This article was published by Alex Schadenberg on November 13, 2013
A new coalition is being launched in Brussels on Wednesday November 13, 2013 to combat the growing threat of euthanasia across Europe.
The Euthanasia Prevention Coalition Europe, (EPC-Europe) brings together organisations and individuals from across the continent to campaign against the erosion of laws that protect people from euthanasia.
This new campaign group will act as a powerful voice against attempts to change laws across Europe that protect people from euthanasia and assisted suicide.
Dr Kevin Fitzpatrick, OBE, Coordinator of EPC-Europe said:
‘The UK, France and Germany are currently considering legislation, but overwhelming evidence from jurisdictions where euthanasia and physician-assisted suicide is legal, such as Belgium and the Netherlands, demonstrates beyond doubt, how quickly and easily euthanasia is extended to others, especially disabled people and elderly people. High-profile cases here have provoked international outrage leading commentators to think of Belgium as the new world leader in exploiting euthanasia against those with disabilities and mental health issues for example.’
The group will highlight cases of euthanasia in Belgium including those of Mark and Eddy Verbessem, the 45-year-old deaf identical twins, who were euthanised by the Belgian state, after their eyesight began to fail; and the case of Nathan/Nancy Verhelst, whose life was ended in front of TV cameras, after a series of botched sex-change operations. His mother said she hated girls, found her child ‘so ugly’ at birth and did not mourn his death. And the case of Ann G, who had anorexia and who opted to have her life ended after being sexually abused by the psychiatrist who was supposed to be treating her for the life-threatening condition.
Dr Fitzpatrick continued,
‘The lack of proper social care in Belgium as well as medical failures, mean non-terminally ill patients are left with no choice and suffer fatal consequences. Euthanasia has also begun in Belgium for organ donation, and for prisoners.’
EPC-Europe will also warn that Belgium is currently considering extending euthanasia to children. ‘We all know that euthanasia is already practised on children,’ said the head of the intensive care unit of Fabiola Hospital in Brussels.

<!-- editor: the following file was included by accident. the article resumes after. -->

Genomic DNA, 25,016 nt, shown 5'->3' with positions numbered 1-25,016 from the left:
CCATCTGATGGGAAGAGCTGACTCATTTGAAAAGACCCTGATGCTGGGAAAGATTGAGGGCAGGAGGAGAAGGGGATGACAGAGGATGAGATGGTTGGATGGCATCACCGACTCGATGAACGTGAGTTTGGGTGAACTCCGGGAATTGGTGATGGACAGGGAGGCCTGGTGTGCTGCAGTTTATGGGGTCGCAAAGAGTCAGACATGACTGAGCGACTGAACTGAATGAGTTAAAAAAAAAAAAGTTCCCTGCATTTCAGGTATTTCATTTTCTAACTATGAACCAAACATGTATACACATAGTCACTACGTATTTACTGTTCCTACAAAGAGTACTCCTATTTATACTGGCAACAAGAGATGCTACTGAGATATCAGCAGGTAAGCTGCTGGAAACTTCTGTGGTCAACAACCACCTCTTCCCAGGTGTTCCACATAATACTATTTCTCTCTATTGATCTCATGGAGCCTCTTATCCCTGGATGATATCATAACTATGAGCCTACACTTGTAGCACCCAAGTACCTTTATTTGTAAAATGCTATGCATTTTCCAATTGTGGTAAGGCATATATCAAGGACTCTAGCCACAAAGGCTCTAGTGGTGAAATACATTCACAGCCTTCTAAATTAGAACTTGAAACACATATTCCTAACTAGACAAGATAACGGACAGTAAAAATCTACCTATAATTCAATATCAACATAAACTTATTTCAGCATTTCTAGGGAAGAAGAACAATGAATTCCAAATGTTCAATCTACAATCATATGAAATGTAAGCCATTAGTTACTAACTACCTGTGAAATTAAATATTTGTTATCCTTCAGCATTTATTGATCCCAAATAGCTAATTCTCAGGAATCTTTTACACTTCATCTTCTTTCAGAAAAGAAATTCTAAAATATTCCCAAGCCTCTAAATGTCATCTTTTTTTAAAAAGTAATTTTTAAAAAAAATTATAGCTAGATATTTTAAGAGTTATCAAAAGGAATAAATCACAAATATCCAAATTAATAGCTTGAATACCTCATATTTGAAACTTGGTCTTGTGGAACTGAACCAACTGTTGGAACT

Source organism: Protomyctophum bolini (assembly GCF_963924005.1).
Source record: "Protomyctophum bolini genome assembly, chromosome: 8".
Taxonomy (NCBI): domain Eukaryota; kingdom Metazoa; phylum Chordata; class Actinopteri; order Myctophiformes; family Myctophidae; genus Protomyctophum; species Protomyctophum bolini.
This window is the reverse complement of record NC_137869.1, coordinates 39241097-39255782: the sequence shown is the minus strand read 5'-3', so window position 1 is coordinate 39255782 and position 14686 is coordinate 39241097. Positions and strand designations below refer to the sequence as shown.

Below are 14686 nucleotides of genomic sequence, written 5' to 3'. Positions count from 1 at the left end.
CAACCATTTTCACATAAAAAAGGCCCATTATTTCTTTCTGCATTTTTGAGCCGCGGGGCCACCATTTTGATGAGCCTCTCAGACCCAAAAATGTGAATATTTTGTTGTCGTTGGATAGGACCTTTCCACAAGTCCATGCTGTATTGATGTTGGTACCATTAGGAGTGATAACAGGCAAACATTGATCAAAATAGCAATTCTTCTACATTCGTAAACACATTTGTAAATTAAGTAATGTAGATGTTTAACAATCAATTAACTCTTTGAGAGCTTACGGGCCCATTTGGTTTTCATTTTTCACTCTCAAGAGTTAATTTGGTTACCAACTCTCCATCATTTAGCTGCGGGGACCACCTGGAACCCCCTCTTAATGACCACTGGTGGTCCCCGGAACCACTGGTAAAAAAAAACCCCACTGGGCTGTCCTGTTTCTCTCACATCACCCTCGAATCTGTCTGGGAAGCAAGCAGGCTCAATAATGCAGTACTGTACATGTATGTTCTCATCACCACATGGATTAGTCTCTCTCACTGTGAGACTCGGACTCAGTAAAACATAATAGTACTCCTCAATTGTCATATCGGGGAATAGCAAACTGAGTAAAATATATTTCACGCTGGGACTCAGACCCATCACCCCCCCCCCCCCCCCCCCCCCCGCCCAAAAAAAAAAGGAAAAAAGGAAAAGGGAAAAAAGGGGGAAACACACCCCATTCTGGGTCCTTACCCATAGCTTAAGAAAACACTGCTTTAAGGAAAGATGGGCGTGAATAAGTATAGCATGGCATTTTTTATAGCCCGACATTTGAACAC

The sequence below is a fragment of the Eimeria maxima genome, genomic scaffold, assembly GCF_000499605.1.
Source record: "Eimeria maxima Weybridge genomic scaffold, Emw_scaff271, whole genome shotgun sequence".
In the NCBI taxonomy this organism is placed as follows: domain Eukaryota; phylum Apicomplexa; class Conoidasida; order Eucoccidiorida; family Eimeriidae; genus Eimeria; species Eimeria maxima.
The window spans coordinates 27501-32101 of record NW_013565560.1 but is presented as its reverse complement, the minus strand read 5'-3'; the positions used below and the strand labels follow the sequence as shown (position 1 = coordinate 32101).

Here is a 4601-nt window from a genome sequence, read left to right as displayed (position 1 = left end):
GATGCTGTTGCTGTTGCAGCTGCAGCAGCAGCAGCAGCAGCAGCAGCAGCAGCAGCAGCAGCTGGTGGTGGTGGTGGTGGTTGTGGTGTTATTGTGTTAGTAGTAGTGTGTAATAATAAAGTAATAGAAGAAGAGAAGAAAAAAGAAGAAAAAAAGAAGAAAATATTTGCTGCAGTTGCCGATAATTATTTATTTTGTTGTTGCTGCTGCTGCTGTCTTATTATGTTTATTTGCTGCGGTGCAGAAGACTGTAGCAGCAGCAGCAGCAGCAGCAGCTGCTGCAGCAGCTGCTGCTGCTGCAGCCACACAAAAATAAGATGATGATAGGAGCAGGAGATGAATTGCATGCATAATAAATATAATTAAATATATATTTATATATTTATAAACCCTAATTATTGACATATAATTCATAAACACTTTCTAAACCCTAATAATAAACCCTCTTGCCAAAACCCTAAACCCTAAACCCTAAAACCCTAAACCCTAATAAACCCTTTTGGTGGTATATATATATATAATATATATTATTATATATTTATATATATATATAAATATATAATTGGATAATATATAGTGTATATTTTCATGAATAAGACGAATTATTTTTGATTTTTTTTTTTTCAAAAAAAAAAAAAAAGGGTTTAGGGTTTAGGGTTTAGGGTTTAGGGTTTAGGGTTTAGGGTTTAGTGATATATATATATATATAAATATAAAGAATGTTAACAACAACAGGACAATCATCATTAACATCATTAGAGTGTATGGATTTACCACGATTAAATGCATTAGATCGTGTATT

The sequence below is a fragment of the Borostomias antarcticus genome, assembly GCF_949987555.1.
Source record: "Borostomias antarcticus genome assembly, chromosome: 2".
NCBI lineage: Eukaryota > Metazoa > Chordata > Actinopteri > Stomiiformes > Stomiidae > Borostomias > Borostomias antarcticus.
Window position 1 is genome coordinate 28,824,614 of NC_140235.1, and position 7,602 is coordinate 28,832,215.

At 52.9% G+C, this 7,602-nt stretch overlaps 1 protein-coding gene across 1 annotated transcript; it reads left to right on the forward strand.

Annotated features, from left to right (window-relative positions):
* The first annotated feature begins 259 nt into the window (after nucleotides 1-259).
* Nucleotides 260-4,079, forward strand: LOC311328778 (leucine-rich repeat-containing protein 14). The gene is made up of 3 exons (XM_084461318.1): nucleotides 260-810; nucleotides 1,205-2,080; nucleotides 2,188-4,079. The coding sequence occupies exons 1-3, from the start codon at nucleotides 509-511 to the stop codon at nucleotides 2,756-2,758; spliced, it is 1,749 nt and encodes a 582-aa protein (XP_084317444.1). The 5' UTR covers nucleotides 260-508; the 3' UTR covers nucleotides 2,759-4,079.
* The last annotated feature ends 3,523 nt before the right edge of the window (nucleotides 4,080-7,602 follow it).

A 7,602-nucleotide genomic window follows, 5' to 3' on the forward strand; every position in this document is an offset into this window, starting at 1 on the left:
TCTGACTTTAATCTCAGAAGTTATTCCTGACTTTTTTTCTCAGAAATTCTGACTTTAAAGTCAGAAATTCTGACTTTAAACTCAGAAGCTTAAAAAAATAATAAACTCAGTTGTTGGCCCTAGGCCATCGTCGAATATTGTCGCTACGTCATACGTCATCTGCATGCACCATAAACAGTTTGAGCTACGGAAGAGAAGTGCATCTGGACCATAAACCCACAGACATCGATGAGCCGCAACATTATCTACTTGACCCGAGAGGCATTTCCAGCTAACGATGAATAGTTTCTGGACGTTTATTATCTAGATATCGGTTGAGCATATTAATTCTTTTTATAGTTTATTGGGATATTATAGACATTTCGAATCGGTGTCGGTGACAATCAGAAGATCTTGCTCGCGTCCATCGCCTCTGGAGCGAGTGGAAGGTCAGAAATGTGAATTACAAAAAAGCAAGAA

In the Netherlands disabled new-born babies are euthanised under the Groningen Protocol, on grounds of ‘their perceived future suffering, or that of their parents’. This includes neonates with spina bifida.
As Baroness Tanni Grey-Thompson, of the British House of Lords said:
‘If that had existed in the UK when I was born there is a possibility that I would not be alive now. I would never have been allowed to experience life and my daughter might never have been born.’
The group will highlight changing attitudes to disabled and vulnerable people, saying that those with physical and mental disabilities, elderly and poor people must be given the same protections as non-disabled, wealthier people.
In the Netherlands the number of deaths by euthanasia has increased by 64% between 2005 and 2010. In comparison, the Dutch population grew by less than two percent over the same period. Yet the Dutch are now discussing the extension of euthanasia to people with dementia despite huge concerns about proper consent.
Dr Fitzpatrick concluded,
‘EPC-Europe brings people from a wide variety of backgrounds together to oppose the legalisation of euthanasia and assisted suicide, promote the best care and support for vulnerable people and to help people to find meaning, purpose and hope in the face of suffering and despair. We invite others who share our concerns to join us and work alongside us.’
Aims of EPC-Europe
1.We oppose the legalisation of euthanasia and assisted suicide and will work to repeal existing laws allowing it
2.We promote the best care and support for vulnerable people who are sick, elderly, or disabled
3.We affirm life through helping people to find meaning, purpose and hope in the face of suffering and despair.